That makes a huge difference. That’s all we can ask for. If you’re in the stock market now, you’ve lost 30% with no chance of getting it back unless you sit there and wait and hope. That’s why I like this industry of real estate. You don’t lose money often, but if something doesn’t go to perform, you have a team working on your behalf to make you whole. That’s why it’s so important to pick a sponsor. That’s the last topic I want to address here.

You’re a different sponsor than most. You’re finding teams of professionals, investing in them, and then presenting those teams and asset classes to pass to investors like me. How does a passive person like me vet a sponsor like you where you’re going out and finding the asset class, but I have to figure out, “How do I vet you and make sure that you’re someone I want to put my money with?”

Here’s what I do, and I would highly recommend this strategy because it worked well for me. I don’t so much care what you say about you. I put much more emphasis on what other people are saying about you. If you get out and about in the community, start asking around, and frequent your investor meetups, you get out and about that this community is fairly small. I don’t want to talk to the smooth-talking sales guy. I consider myself a pretty good sales guy. I could probably talk you into stuff.

What I would rather have you do is talk to my investors and see what they say about me. That’s what I do. Before I started doing business with our self-storage operators, I kept hearing their names over and over. I kept hearing all the good things. I kept asking questions from their investors. I don’t so much care about what the operator said about himself. I want to hear about what the investor said about that operator. That’s worked well for me. I would encourage your readers to do the same thing.

That’s well said because that is one of the main purposes of our community of Left Field Investors. It’s to be able to share information with each other. A big part of that is sharing information about sponsors to ensure that we’re investing with quality people and when we have our preferred partner program. We’re only putting quality people like you and some of the others on there in our community and protecting each other. That’s what it’s all about. That’s very well said. Here’s the last question I ask. This is not a test, but we’ll see if you answer the same this time as you did last time. What’s a great podcast that you like to listen to?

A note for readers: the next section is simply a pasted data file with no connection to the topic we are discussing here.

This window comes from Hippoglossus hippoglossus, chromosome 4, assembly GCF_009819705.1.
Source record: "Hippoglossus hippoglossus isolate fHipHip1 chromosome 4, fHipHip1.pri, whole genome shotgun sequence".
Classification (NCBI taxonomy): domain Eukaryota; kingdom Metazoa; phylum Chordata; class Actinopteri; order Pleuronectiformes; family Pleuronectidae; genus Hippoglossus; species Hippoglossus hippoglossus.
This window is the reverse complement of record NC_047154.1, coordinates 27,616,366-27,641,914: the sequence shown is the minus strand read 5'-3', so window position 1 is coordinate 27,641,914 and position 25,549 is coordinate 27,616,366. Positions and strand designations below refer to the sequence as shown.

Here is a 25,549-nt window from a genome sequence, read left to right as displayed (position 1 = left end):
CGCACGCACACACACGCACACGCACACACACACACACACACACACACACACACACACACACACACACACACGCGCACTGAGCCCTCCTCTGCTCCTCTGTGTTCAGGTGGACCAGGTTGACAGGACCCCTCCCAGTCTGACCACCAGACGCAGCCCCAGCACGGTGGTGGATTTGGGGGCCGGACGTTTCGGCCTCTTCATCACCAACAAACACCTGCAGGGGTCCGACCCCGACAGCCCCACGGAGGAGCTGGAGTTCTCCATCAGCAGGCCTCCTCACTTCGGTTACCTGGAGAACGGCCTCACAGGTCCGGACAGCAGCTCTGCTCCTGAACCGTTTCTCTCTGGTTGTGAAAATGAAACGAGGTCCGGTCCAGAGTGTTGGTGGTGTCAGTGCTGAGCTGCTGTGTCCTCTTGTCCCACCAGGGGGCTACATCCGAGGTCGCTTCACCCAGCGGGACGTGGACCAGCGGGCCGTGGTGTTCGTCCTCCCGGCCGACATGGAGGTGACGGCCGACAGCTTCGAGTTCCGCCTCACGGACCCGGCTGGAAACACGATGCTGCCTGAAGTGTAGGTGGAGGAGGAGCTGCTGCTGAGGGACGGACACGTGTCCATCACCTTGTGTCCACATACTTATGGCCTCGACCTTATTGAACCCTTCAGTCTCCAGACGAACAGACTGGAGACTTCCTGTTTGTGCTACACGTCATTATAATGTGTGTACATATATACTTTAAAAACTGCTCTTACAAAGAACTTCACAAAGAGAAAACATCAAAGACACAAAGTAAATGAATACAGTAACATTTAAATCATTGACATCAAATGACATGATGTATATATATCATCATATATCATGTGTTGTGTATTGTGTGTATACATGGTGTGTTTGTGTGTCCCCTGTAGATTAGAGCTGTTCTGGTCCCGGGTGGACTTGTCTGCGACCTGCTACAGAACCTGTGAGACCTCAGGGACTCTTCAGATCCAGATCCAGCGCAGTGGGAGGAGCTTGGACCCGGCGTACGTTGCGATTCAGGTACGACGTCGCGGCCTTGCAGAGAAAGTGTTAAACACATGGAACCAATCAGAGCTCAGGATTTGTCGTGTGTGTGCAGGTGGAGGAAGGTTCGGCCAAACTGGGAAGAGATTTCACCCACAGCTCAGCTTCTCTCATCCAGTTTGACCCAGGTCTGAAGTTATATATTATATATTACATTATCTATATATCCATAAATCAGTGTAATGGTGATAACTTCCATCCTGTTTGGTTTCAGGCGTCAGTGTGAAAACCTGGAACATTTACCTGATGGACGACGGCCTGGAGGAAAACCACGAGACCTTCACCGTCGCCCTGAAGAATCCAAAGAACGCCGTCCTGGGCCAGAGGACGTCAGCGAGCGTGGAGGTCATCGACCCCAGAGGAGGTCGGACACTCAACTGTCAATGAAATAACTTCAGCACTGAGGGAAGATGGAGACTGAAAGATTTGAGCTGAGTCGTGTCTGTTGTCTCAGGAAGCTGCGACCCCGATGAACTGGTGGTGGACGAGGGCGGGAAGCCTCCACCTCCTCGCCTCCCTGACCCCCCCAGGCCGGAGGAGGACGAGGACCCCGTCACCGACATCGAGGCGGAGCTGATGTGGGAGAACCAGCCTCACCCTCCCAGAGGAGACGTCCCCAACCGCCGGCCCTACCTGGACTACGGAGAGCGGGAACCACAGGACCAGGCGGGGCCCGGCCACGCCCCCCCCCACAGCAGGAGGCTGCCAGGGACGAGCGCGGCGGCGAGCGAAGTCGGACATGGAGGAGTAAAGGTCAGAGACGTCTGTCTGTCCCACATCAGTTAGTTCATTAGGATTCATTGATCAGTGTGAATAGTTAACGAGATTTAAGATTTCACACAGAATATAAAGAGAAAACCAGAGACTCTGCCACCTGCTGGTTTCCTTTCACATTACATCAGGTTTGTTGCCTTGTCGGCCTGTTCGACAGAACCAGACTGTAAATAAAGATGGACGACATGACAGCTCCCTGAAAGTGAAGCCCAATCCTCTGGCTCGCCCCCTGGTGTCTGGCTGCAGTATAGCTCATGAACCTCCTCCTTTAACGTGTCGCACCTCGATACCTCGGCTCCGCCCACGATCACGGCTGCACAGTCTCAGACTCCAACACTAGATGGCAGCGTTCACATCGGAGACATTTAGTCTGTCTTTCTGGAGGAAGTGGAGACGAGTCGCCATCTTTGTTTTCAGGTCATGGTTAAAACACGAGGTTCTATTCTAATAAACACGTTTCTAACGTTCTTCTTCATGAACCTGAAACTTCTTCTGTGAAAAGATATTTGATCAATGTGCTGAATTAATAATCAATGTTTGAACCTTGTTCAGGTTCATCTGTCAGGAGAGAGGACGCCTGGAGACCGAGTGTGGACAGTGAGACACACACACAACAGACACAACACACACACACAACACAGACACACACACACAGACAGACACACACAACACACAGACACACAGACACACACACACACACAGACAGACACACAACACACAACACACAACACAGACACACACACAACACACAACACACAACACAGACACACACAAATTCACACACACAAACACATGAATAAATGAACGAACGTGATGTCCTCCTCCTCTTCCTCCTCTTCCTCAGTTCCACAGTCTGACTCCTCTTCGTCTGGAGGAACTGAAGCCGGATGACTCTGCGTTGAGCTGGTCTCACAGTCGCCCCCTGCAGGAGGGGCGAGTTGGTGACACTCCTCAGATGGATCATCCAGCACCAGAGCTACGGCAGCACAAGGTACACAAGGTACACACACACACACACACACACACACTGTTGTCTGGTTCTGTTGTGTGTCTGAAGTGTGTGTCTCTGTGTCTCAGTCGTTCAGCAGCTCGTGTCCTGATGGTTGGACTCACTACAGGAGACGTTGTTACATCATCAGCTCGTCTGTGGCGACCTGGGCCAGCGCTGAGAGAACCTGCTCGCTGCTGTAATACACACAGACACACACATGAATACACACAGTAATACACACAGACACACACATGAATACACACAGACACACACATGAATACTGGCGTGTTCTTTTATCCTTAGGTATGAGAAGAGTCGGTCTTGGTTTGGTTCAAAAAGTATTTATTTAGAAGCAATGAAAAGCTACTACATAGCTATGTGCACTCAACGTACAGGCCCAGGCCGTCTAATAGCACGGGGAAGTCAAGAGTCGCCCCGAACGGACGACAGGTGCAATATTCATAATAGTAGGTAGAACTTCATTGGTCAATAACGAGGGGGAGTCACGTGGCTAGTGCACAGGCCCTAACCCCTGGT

Left Field Investors.

That’s perfect. That’s what I’m waiting for.

I’ve got several. You mentioned Cashflow Ninja, which is M.C Laubscher’s podcast. The Real Estate Guy has got a great podcast. There are several but pick one that is specific. If you’re a multifamily apartment guy, listen to as many of the multifamily apartment podcasts as you possibly can. You learn stuff. You’ll pick stuff up. You’ll hear stuff, and you’re like, “That was a new twist from that same thing that I’ve heard over and over again for years.” It’s a couple of things. Pick the asset class you want to invest in, get familiar with, and listen to those podcasts. The other thing is to pick your tribe.

There are some podcasts that I thought would benefit me. The content was good, but the presenter and the podcast hosts were not. Get Rich Education is another one. He does a quality podcast. You have to connect with the host and the audience. That’s going to be different for me, you, and many of your readers. Find a quality host and find your tribe, somebody you connect with, and people who deliver quality content about the subject matter you’re interested in.

That’s great. Find your tribe. That’s what it’s all about in this type of investing. It goes for the show, the sponsors, and all of it. Dave, thank you very much. I’m pleased to have you back again. We’re grateful for your partnership with Left Field Investors and all the support you’ve given us. We’re thankful that you’re on the show again. We appreciate you.

Thanks for having me back on. Maybe I can come back for episode 160 or something.

I cross my fingers we make it that far. Thanks, Dave.

It’s always great talking to Dave Zook. I appreciated him taking the chance of being our first guest and being willing to go on a brand-new show and then revisit with him 80 episodes later. That was a thrill. A lot of things he says are interesting. He’s into so many different things. The way he talks about asset classes, he goes out hunting them. They find him, and that’s because of his network and his community.

He has so many connections out there. He keeps going to meetings, meeting new people, and looking for new things. That’s how asset classes find him because he’s putting himself out there. I found that interesting. The Bitcoin teller machines are interesting. I have no idea why people would go to a Bitcoin teller machine, but as Dave says, “I don’t go to the ATM machine for cash much anymore unless I need the cash.”